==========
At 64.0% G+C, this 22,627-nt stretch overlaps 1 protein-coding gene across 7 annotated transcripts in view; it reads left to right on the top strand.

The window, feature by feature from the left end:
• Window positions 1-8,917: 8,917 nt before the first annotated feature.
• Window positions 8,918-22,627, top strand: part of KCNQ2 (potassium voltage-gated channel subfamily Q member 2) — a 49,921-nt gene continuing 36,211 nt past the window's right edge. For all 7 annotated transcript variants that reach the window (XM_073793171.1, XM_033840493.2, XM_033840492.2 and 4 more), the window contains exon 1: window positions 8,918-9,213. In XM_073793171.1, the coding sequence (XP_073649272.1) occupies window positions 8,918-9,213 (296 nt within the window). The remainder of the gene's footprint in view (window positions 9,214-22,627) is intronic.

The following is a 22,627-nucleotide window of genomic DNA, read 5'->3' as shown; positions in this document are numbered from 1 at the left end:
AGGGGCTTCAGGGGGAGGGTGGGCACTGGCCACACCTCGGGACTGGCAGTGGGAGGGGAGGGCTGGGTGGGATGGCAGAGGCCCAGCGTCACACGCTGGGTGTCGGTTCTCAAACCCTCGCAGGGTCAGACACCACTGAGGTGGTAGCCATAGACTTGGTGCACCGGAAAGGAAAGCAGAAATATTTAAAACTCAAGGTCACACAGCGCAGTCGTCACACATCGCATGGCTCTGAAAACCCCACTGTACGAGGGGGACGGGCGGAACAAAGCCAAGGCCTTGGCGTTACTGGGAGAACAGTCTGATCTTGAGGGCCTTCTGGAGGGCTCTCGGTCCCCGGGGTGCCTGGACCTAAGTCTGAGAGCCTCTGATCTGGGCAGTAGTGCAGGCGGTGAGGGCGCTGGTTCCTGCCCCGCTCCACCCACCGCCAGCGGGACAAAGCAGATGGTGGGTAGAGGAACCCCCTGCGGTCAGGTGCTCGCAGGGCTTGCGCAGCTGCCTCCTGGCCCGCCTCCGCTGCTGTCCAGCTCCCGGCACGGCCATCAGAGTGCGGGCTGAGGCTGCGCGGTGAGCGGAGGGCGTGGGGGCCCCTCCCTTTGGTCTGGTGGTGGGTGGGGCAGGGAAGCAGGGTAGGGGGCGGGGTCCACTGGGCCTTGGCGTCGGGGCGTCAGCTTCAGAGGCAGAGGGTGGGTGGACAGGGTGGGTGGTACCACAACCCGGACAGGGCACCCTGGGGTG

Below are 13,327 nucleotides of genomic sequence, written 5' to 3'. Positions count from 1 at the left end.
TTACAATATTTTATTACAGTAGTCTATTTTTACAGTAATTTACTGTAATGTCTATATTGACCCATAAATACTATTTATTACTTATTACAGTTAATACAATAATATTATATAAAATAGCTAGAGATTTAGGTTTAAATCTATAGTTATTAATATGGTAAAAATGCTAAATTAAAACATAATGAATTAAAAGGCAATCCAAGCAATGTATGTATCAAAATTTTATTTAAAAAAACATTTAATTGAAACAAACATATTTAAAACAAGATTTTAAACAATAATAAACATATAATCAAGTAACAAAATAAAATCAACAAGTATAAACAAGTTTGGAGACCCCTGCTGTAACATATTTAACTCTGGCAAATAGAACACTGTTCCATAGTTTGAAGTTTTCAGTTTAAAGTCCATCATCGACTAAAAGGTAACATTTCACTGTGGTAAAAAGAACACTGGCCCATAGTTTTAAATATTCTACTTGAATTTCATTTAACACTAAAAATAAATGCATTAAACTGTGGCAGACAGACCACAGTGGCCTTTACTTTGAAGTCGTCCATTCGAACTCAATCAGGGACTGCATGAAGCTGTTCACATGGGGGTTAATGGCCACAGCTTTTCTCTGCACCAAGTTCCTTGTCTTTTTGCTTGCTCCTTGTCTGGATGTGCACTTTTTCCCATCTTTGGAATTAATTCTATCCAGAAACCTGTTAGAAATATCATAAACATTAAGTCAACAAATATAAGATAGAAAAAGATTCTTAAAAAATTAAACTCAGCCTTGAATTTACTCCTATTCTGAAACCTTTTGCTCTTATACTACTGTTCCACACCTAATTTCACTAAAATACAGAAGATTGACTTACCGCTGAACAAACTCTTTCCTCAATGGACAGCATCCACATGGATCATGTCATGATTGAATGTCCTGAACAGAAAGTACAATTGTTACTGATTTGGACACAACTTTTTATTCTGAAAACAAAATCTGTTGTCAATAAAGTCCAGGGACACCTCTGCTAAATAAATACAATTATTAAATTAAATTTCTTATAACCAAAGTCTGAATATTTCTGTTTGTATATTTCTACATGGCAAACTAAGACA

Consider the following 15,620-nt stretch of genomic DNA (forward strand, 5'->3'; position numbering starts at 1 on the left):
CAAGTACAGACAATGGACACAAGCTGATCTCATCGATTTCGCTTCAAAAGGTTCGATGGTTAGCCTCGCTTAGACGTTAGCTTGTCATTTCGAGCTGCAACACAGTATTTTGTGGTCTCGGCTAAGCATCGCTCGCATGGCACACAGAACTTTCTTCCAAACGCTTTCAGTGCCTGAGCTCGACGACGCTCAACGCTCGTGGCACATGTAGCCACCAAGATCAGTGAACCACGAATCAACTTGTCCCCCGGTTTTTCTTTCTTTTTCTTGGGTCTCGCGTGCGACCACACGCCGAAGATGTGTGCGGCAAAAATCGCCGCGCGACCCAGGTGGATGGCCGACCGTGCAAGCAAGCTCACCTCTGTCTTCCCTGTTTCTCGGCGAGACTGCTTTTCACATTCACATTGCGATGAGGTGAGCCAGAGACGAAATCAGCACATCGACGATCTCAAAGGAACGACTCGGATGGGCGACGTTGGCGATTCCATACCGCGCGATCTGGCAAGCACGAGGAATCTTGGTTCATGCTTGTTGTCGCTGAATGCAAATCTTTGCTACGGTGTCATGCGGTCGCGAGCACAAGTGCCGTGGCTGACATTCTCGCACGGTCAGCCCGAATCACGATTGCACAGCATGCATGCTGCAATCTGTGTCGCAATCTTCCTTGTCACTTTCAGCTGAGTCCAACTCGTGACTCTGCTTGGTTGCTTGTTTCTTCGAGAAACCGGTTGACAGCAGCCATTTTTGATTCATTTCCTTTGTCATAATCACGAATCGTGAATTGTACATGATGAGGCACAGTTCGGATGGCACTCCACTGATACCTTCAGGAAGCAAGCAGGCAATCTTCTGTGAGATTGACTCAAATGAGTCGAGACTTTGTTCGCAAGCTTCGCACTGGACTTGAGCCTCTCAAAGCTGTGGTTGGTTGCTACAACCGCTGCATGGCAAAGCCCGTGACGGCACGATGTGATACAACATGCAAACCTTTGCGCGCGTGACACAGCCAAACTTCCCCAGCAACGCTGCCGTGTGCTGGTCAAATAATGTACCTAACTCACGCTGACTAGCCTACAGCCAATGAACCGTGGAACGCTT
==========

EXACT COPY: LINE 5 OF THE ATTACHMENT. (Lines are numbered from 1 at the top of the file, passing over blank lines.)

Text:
The following is a 22,627-nucleotide window of genomic DNA, read 5'->3' as shown; positions in this document are numbered from 1 at the left end: